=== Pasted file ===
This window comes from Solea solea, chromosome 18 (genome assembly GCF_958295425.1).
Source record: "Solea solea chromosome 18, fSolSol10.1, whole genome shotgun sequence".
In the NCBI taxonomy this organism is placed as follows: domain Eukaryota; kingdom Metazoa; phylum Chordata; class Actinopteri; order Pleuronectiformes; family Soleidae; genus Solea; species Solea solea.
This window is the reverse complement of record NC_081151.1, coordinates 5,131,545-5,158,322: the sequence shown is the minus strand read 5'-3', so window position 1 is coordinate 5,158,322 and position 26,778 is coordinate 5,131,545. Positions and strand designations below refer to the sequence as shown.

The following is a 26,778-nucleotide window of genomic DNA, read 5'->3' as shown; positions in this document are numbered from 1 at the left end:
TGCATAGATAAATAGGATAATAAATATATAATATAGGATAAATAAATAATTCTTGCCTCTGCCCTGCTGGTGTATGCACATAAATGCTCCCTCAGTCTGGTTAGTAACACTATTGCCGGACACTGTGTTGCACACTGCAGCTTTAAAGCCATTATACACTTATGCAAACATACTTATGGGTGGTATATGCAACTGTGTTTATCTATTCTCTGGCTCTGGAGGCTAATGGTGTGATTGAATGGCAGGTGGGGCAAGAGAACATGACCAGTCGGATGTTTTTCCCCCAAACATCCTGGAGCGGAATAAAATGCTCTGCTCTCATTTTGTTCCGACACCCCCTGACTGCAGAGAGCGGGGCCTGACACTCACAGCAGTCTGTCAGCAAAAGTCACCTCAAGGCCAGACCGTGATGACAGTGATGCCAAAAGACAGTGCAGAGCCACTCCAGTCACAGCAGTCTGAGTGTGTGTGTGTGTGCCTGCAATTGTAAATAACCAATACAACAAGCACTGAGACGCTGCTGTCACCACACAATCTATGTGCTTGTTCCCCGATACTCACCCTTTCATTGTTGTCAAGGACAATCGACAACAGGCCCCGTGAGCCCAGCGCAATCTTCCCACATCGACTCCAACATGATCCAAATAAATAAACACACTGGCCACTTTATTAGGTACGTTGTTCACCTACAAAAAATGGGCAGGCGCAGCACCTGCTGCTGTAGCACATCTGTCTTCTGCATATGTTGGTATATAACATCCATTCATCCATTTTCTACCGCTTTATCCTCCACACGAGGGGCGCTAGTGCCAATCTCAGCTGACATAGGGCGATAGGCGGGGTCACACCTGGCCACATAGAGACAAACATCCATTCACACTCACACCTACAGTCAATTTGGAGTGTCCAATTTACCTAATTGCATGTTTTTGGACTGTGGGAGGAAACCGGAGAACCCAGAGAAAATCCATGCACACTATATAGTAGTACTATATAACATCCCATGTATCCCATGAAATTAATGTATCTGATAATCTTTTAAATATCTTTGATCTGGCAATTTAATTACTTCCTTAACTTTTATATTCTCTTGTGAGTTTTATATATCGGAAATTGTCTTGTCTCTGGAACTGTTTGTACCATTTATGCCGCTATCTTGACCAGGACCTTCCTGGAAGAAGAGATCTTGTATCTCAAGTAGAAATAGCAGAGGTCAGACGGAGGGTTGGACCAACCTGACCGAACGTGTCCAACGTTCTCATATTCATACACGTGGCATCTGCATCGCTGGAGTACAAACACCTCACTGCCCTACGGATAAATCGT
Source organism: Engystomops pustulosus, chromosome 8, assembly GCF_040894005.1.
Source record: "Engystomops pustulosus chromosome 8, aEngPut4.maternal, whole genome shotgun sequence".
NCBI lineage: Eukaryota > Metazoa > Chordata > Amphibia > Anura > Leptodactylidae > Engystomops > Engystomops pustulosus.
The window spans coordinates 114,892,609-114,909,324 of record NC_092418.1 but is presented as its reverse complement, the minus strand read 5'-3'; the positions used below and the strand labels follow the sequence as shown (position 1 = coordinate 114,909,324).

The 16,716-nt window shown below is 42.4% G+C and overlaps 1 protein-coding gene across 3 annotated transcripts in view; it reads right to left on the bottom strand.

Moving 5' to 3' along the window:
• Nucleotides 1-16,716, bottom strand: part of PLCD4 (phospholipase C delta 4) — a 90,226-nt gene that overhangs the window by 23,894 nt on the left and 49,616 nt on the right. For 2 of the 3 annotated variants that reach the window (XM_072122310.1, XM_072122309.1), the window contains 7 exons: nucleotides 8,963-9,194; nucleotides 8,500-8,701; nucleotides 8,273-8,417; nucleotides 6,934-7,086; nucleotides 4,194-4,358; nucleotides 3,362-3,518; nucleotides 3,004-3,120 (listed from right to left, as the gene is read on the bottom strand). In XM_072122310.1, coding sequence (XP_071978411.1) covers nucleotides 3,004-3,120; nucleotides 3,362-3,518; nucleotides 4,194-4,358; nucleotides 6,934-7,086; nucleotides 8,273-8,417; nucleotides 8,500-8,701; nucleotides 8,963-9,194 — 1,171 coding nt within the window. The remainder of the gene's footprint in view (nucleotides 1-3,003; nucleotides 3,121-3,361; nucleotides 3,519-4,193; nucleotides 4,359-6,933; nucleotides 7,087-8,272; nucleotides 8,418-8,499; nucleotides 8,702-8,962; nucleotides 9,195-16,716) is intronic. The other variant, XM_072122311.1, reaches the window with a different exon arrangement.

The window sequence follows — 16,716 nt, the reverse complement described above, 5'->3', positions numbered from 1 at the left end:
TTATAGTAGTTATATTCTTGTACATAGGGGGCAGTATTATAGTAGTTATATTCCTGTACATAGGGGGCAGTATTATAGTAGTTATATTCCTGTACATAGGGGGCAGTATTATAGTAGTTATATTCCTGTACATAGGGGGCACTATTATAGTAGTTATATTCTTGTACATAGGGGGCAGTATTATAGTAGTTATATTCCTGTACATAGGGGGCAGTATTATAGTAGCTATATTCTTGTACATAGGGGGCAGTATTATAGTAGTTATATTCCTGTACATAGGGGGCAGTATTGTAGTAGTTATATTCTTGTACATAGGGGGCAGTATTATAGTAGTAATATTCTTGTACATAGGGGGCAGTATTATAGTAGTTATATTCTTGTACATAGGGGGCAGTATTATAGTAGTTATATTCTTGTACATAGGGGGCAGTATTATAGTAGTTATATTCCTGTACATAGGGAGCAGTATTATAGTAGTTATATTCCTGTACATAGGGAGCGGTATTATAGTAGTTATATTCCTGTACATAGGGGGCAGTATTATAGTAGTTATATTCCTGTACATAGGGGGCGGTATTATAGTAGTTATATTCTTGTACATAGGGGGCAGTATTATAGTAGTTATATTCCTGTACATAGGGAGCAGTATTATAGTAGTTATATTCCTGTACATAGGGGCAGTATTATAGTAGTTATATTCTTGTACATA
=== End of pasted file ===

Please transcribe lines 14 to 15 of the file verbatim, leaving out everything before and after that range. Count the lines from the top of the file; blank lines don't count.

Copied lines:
The window sequence follows — 16,716 nt, the reverse complement described above, 5'->3', positions numbered from 1 at the left end:
TTATAGTAGTTATATTCTTGTACATAGGGGGCAGTATTATAGTAGTTATATTCCTGTACATAGGGGGCAGTATTATAGTAGTTATATTCCTGTACATAGGGGGCAGTATTATAGTAGTTATATTCCTGTACATAGGGGGCACTATTATAGTAGTTATATTCTTGTACATAGGGGGCAGTATTATAGTAGTTATATTCCTGTACATAGGGGGCAGTATTATAGTAGCTATATTCTTGTACATAGGGGGCAGTATTATAGTAGTTATATTCCTGTACATAGGGGGCAGTATTGTAGTAGTTATATTCTTGTACATAGGGGGCAGTATTATAGTAGTAATATTCTTGTACATAGGGGGCAGTATTATAGTAGTTATATTCTTGTACATAGGGGGCAGTATTATAGTAGTTATATTCTTGTACATAGGGGGCAGTATTATAGTAGTTATATTCCTGTACATAGGGAGCAGTATTATAGTAGTTATATTCCTGTACATAGGGAGCGGTATTATAGTAGTTATATTCCTGTACATAGGGGGCAGTATTATAGTAGTTATATTCCTGTACATAGGGGGCGGTATTATAGTAGTTATATTCTTGTACATAGGGGGCAGTATTATAGTAGTTATATTCCTGTACATAGGGAGCAGTATTATAGTAGTTATATTCCTGTACATAGGGGCAGTATTATAGTAGTTATATTCTTGTACATA